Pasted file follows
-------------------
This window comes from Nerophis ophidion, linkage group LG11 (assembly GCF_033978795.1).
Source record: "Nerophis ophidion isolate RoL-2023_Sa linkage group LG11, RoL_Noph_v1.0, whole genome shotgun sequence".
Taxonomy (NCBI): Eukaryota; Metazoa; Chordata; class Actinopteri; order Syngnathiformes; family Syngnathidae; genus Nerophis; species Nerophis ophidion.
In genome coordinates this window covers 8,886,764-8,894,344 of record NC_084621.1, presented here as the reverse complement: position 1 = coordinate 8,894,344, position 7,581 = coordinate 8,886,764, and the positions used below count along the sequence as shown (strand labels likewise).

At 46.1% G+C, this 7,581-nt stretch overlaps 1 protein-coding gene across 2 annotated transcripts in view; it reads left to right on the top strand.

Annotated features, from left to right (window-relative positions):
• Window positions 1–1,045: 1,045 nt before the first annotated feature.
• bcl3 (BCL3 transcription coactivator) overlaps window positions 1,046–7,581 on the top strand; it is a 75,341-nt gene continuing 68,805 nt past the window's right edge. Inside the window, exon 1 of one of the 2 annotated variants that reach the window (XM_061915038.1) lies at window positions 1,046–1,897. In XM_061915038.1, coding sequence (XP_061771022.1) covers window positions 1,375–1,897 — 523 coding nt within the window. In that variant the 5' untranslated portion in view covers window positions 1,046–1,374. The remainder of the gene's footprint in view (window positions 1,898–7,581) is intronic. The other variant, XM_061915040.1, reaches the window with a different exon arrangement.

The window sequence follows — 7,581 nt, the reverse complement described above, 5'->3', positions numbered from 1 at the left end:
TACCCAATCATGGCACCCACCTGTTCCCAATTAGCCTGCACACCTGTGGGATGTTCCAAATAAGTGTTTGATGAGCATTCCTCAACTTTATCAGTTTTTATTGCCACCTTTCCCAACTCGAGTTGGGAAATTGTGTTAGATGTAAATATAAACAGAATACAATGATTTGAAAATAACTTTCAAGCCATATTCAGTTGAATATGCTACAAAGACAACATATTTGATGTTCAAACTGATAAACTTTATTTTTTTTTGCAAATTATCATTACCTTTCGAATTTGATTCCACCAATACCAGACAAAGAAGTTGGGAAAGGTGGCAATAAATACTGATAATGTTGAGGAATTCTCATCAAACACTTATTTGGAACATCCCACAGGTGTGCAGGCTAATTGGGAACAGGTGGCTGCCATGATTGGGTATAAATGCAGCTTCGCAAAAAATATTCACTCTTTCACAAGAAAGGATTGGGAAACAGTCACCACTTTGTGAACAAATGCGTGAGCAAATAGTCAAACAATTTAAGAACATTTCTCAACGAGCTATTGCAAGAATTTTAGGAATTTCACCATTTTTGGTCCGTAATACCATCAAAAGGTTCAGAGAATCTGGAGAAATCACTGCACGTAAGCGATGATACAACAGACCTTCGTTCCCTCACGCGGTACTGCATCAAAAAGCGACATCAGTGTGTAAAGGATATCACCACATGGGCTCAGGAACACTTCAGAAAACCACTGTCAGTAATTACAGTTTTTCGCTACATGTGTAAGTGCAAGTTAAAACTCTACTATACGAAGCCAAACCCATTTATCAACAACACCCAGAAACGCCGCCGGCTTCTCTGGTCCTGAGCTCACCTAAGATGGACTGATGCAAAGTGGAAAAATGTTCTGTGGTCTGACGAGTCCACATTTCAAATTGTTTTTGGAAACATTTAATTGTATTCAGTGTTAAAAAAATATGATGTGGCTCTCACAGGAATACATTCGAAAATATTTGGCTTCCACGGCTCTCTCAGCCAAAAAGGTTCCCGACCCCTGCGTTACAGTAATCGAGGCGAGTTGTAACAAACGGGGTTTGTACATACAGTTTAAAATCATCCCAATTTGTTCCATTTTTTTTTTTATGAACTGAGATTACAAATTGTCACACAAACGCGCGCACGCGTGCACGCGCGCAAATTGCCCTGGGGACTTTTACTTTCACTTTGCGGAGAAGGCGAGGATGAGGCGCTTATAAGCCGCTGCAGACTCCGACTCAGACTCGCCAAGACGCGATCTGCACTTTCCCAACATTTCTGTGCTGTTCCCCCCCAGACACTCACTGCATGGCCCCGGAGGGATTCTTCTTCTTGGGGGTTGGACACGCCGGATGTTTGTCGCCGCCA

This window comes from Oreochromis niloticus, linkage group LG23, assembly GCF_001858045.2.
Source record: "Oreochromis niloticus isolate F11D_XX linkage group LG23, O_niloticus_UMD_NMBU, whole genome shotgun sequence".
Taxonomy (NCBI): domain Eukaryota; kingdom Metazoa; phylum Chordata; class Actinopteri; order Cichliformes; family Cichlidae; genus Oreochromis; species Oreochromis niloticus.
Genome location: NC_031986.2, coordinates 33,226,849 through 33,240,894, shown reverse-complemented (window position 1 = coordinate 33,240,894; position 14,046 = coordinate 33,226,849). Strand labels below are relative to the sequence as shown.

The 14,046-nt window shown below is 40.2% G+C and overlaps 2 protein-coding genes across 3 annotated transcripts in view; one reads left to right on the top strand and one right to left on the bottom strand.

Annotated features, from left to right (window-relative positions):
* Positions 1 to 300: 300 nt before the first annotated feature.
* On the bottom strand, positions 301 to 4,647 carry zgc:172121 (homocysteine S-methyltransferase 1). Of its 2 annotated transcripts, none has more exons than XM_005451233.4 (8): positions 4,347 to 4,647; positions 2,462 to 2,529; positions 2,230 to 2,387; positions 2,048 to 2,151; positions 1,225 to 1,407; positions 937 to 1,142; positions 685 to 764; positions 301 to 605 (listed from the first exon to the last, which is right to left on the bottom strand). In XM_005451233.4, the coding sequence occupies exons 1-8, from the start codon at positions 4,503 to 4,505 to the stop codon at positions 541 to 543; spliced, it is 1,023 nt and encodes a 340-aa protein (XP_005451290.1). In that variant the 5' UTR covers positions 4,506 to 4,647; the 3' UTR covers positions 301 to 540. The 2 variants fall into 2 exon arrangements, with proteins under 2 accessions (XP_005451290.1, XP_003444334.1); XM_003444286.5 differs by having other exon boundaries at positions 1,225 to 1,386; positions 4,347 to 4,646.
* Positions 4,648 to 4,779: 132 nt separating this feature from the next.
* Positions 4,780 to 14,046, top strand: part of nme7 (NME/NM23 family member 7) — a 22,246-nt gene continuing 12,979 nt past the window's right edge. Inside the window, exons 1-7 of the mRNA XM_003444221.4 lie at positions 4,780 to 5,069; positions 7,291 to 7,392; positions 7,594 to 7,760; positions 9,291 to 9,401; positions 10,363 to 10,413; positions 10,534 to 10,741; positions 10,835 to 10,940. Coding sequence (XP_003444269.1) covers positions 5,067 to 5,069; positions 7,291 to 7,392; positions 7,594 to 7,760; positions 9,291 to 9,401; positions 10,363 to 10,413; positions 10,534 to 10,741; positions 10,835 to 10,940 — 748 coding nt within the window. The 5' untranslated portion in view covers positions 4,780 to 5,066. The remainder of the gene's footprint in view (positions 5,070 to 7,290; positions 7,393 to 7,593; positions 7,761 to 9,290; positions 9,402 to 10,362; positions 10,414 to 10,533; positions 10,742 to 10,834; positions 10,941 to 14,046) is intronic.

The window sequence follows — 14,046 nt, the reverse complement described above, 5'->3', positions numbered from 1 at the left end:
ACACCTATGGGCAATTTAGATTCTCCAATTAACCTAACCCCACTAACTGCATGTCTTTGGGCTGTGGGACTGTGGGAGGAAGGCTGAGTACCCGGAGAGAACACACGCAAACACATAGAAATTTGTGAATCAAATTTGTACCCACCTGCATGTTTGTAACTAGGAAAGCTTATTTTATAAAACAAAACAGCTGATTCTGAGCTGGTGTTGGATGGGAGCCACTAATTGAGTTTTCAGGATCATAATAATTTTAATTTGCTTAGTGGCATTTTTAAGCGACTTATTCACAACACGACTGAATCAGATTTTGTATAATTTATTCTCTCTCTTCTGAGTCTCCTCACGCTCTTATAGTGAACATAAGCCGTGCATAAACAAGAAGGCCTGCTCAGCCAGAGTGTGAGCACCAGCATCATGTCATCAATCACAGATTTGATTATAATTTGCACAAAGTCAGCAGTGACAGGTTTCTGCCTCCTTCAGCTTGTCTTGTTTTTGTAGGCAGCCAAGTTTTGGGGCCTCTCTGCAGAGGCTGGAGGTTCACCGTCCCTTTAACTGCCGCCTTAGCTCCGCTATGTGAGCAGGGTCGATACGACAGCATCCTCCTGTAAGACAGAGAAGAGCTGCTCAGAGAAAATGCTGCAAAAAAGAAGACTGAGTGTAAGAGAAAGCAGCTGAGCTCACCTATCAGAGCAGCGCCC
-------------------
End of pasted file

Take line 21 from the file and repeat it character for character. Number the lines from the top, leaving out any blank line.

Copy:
The window sequence follows — 14,046 nt, the reverse complement described above, 5'->3', positions numbered from 1 at the left end: